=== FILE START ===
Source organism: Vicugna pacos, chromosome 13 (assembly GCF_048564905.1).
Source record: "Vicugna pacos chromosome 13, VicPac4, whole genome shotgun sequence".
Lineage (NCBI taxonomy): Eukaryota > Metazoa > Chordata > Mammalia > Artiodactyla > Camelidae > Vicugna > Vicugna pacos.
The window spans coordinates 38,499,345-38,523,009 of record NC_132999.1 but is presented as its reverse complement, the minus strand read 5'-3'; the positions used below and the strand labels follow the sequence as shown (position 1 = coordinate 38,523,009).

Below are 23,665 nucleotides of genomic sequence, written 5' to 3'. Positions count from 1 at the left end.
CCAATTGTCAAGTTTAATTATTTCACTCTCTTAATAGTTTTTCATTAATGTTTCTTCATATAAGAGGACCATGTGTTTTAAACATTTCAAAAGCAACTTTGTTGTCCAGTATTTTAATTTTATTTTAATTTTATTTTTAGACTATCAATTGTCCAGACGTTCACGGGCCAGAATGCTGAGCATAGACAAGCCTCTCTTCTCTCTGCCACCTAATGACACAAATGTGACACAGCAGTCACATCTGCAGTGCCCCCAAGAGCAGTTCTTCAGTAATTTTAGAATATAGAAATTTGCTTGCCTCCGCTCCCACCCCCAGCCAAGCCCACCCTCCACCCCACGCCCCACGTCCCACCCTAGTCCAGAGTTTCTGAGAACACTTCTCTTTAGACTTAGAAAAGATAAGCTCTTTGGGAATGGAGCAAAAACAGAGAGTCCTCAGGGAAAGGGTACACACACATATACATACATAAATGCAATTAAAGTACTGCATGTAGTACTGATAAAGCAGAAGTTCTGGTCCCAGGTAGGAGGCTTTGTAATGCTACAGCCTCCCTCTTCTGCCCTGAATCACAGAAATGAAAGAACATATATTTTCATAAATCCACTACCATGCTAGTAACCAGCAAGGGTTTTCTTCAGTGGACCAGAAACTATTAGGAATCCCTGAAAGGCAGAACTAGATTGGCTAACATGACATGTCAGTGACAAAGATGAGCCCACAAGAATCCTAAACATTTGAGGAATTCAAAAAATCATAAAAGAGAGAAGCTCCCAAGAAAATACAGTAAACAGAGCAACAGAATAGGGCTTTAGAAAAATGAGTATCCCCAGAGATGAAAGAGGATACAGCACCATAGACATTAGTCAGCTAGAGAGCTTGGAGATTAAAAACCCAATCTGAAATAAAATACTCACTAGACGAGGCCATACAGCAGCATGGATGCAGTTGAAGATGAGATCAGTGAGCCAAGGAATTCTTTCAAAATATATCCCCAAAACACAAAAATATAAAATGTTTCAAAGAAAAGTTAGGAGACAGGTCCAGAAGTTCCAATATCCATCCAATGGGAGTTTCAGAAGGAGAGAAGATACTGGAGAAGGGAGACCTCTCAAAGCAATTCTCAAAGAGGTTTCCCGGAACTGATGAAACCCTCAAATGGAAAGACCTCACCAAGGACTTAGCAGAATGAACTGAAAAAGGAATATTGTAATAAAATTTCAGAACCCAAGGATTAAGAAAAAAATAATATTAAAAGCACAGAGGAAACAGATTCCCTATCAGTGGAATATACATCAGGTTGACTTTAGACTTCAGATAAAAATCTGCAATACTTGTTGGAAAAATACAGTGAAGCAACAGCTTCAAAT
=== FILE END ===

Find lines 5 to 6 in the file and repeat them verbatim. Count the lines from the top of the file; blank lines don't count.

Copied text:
Below are 23,665 nucleotides of genomic sequence, written 5' to 3'. Positions count from 1 at the left end.
CCAATTGTCAAGTTTAATTATTTCACTCTCTTAATAGTTTTTCATTAATGTTTCTTCATATAAGAGGACCATGTGTTTTAAACATTTCAAAAGCAACTTTGTTGTCCAGTATTTTAATTTTATTTTAATTTTATTTTTAGACTATCAATTGTCCAGACGTTCACGGGCCAGAATGCTGAGCATAGACAAGCCTCTCTTCTCTCTGCCACCTAATGACACAAATGTGACACAGCAGTCACATCTGCAGTGCCCCCAAGAGCAGTTCTTCAGTAATTTTAGAATATAGAAATTTGCTTGCCTCCGCTCCCACCCCCAGCCAAGCCCACCCTCCACCCCACGCCCCACGTCCCACCCTAGTCCAGAGTTTCTGAGAACACTTCTCTTTAGACTTAGAAAAGATAAGCTCTTTGGGAATGGAGCAAAAACAGAGAGTCCTCAGGGAAAGGGTACACACACATATACATACATAAATGCAATTAAAGTACTGCATGTAGTACTGATAAAGCAGAAGTTCTGGTCCCAGGTAGGAGGCTTTGTAATGCTACAGCCTCCCTCTTCTGCCCTGAATCACAGAAATGAAAGAACATATATTTTCATAAATCCACTACCATGCTAGTAACCAGCAAGGGTTTTCTTCAGTGGACCAGAAACTATTAGGAATCCCTGAAAGGCAGAACTAGATTGGCTAACATGACATGTCAGTGACAAAGATGAGCCCACAAGAATCCTAAACATTTGAGGAATTCAAAAAATCATAAAAGAGAGAAGCTCCCAAGAAAATACAGTAAACAGAGCAACAGAATAGGGCTTTAGAAAAATGAGTATCCCCAGAGATGAAAGAGGATACAGCACCATAGACATTAGTCAGCTAGAGAGCTTGGAGATTAAAAACCCAATCTGAAATAAAATACTCACTAGACGAGGCCATACAGCAGCATGGATGCAGTTGAAGATGAGATCAGTGAGCCAAGGAATTCTTTCAAAATATATCCCCAAAACACAAAAATATAAAATGTTTCAAAGAAAAGTTAGGAGACAGGTCCAGAAGTTCCAATATCCATCCAATGGGAGTTTCAGAAGGAGAGAAGATACTGGAGAAGGGAGACCTCTCAAAGCAATTCTCAAAGAGGTTTCCCGGAACTGATGAAACCCTCAAATGGAAAGACCTCACCAAGGACTTAGCAGAATGAACTGAAAAAGGAATATTGTAATAAAATTTCAGAACCCAAGGATTAAGAAAAAAATAATATTAAAAGCACAGAGGAAACAGATTCCCTATCAGTGGAATATACATCAGGTTGACTTTAGACTTCAGATAAAAATCTGCAATACTTGTTGGAAAAATACAGTGAAGCAACAGCTTCAAAT